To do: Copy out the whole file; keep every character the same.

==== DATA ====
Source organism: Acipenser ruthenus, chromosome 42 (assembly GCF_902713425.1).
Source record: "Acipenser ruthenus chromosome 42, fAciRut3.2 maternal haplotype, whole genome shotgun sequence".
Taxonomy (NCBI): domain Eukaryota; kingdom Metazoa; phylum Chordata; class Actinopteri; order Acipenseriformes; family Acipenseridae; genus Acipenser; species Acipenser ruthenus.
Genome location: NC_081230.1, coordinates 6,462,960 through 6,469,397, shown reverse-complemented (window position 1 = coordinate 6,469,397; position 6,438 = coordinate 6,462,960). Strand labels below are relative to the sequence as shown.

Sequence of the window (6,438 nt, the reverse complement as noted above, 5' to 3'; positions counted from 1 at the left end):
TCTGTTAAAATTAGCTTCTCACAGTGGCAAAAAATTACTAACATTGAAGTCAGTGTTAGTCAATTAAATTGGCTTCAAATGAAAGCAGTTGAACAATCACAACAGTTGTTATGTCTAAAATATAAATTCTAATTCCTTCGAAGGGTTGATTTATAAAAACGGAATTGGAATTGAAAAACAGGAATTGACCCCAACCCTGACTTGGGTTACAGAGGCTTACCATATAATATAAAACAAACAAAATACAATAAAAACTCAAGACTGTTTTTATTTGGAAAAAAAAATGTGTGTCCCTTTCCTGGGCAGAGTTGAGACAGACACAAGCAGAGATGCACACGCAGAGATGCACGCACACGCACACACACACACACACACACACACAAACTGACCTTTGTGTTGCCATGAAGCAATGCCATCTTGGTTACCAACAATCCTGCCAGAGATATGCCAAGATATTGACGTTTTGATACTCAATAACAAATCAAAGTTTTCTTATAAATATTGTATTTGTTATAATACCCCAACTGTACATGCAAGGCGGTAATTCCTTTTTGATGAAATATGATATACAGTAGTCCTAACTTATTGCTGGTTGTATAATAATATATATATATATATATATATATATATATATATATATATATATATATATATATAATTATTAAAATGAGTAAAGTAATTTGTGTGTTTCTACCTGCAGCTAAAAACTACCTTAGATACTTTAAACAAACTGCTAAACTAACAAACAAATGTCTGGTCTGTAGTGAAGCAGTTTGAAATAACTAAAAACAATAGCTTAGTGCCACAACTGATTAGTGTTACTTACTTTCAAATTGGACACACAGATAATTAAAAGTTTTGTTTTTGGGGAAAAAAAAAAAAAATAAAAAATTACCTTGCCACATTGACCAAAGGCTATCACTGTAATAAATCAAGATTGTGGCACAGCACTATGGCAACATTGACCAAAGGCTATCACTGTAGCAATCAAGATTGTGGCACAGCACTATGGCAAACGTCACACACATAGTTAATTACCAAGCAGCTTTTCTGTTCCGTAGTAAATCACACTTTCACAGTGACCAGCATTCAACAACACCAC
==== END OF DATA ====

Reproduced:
Source organism: Acipenser ruthenus, chromosome 42 (assembly GCF_902713425.1).
Source record: "Acipenser ruthenus chromosome 42, fAciRut3.2 maternal haplotype, whole genome shotgun sequence".
Taxonomy (NCBI): domain Eukaryota; kingdom Metazoa; phylum Chordata; class Actinopteri; order Acipenseriformes; family Acipenseridae; genus Acipenser; species Acipenser ruthenus.
Genome location: NC_081230.1, coordinates 6,462,960 through 6,469,397, shown reverse-complemented (window position 1 = coordinate 6,469,397; position 6,438 = coordinate 6,462,960). Strand labels below are relative to the sequence as shown.

Sequence of the window (6,438 nt, the reverse complement as noted above, 5' to 3'; positions counted from 1 at the left end):
TCTGTTAAAATTAGCTTCTCACAGTGGCAAAAAATTACTAACATTGAAGTCAGTGTTAGTCAATTAAATTGGCTTCAAATGAAAGCAGTTGAACAATCACAACAGTTGTTATGTCTAAAATATAAATTCTAATTCCTTCGAAGGGTTGATTTATAAAAACGGAATTGGAATTGAAAAACAGGAATTGACCCCAACCCTGACTTGGGTTACAGAGGCTTACCATATAATATAAAACAAACAAAATACAATAAAAACTCAAGACTGTTTTTATTTGGAAAAAAAAATGTGTGTCCCTTTCCTGGGCAGAGTTGAGACAGACACAAGCAGAGATGCACACGCAGAGATGCACGCACACGCACACACACACACACACACACACACAAACTGACCTTTGTGTTGCCATGAAGCAATGCCATCTTGGTTACCAACAATCCTGCCAGAGATATGCCAAGATATTGACGTTTTGATACTCAATAACAAATCAAAGTTTTCTTATAAATATTGTATTTGTTATAATACCCCAACTGTACATGCAAGGCGGTAATTCCTTTTTGATGAAATATGATATACAGTAGTCCTAACTTATTGCTGGTTGTATAATAATATATATATATATATATATATATATATATATATATATATATATATATATATATAATTATTAAAATGAGTAAAGTAATTTGTGTGTTTCTACCTGCAGCTAAAAACTACCTTAGATACTTTAAACAAACTGCTAAACTAACAAACAAATGTCTGGTCTGTAGTGAAGCAGTTTGAAATAACTAAAAACAATAGCTTAGTGCCACAACTGATTAGTGTTACTTACTTTCAAATTGGACACACAGATAATTAAAAGTTTTGTTTTTGGGGAAAAAAAAAAAAAATAAAAAATTACCTTGCCACATTGACCAAAGGCTATCACTGTAATAAATCAAGATTGTGGCACAGCACTATGGCAACATTGACCAAAGGCTATCACTGTAGCAATCAAGATTGTGGCACAGCACTATGGCAAACGTCACACACATAGTTAATTACCAAGCAGCTTTTCTGTTCCGTAGTAAATCACACTTTCACAGTGACCAGCATTCAACAACACCAC